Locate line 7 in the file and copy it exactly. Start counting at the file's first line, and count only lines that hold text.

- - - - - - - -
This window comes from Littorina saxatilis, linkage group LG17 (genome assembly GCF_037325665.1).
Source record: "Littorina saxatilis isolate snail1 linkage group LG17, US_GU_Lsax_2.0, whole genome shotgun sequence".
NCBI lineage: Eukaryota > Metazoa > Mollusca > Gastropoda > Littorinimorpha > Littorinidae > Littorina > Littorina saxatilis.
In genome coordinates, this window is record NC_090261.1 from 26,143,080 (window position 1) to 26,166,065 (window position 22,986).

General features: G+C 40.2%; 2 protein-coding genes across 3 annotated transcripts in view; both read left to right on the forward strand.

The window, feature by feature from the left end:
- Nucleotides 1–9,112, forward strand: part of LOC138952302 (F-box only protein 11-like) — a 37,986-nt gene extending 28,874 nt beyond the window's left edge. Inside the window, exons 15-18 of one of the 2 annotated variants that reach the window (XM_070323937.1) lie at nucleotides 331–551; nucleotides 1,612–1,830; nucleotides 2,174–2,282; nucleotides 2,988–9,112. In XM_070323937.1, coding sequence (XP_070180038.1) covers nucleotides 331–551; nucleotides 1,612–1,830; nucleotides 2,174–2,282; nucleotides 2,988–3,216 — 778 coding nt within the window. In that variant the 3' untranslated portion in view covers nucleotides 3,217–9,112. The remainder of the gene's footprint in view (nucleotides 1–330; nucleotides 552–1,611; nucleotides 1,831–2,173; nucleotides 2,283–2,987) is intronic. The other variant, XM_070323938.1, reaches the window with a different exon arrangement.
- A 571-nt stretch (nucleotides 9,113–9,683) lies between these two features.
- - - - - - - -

- Nucleotides 1–9,112, forward strand: part of LOC138952302 (F-box only protein 11-like) — a 37,986-nt gene extending 28,874 nt beyond the window's left edge. Inside the window, exons 15-18 of one of the 2 annotated variants that reach the window (XM_070323937.1) lie at nucleotides 331–551; nucleotides 1,612–1,830; nucleotides 2,174–2,282; nucleotides 2,988–9,112. In XM_070323937.1, coding sequence (XP_070180038.1) covers nucleotides 331–551; nucleotides 1,612–1,830; nucleotides 2,174–2,282; nucleotides 2,988–3,216 — 778 coding nt within the window. In that variant the 3' untranslated portion in view covers nucleotides 3,217–9,112. The remainder of the gene's footprint in view (nucleotides 1–330; nucleotides 552–1,611; nucleotides 1,831–2,173; nucleotides 2,283–2,987) is intronic. The other variant, XM_070323938.1, reaches the window with a different exon arrangement.